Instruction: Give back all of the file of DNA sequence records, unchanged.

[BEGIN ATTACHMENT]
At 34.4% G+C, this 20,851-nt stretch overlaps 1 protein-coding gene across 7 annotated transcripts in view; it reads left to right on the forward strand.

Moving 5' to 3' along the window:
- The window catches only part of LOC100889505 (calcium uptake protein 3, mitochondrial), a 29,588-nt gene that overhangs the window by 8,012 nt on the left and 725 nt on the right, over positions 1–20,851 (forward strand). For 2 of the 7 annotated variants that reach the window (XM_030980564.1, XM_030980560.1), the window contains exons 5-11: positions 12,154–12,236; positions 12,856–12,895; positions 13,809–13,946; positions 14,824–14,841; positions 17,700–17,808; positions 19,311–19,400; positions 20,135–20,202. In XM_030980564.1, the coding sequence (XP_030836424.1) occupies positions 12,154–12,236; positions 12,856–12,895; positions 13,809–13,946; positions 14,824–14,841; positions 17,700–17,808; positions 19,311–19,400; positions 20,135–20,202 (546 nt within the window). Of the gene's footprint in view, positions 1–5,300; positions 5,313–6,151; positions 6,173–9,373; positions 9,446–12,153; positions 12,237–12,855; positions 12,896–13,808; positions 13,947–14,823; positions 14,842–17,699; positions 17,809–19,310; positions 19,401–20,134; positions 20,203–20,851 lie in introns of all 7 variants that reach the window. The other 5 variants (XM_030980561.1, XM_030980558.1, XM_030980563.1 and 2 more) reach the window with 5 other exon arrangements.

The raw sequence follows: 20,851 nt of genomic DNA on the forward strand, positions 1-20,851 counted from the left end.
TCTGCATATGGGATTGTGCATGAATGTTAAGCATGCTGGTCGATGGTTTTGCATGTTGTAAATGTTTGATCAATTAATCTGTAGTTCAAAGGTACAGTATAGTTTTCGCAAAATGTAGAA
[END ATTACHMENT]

At 34.4% G+C, this 20,851-nt stretch overlaps 1 protein-coding gene across 7 annotated transcripts in view; it reads left to right on the forward strand.

Moving 5' to 3' along the window:
- The window catches only part of LOC100889505 (calcium uptake protein 3, mitochondrial), a 29,588-nt gene that overhangs the window by 8,012 nt on the left and 725 nt on the right, over positions 1–20,851 (forward strand). For 2 of the 7 annotated variants that reach the window (XM_030980564.1, XM_030980560.1), the window contains exons 5-11: positions 12,154–12,236; positions 12,856–12,895; positions 13,809–13,946; positions 14,824–14,841; positions 17,700–17,808; positions 19,311–19,400; positions 20,135–20,202. In XM_030980564.1, the coding sequence (XP_030836424.1) occupies positions 12,154–12,236; positions 12,856–12,895; positions 13,809–13,946; positions 14,824–14,841; positions 17,700–17,808; positions 19,311–19,400; positions 20,135–20,202 (546 nt within the window). Of the gene's footprint in view, positions 1–5,300; positions 5,313–6,151; positions 6,173–9,373; positions 9,446–12,153; positions 12,237–12,855; positions 12,896–13,808; positions 13,947–14,823; positions 14,842–17,699; positions 17,809–19,310; positions 19,401–20,134; positions 20,203–20,851 lie in introns of all 7 variants that reach the window. The other 5 variants (XM_030980561.1, XM_030980558.1, XM_030980563.1 and 2 more) reach the window with 5 other exon arrangements.

The raw sequence follows: 20,851 nt of genomic DNA on the forward strand, positions 1-20,851 counted from the left end.
TCTGCATATGGGATTGTGCATGAATGTTAAGCATGCTGGTCGATGGTTTTGCATGTTGTAAATGTTTGATCAATTAATCTGTAGTTCAAAGGTACAGTATAGTTTTCGCAAAATGTAGAA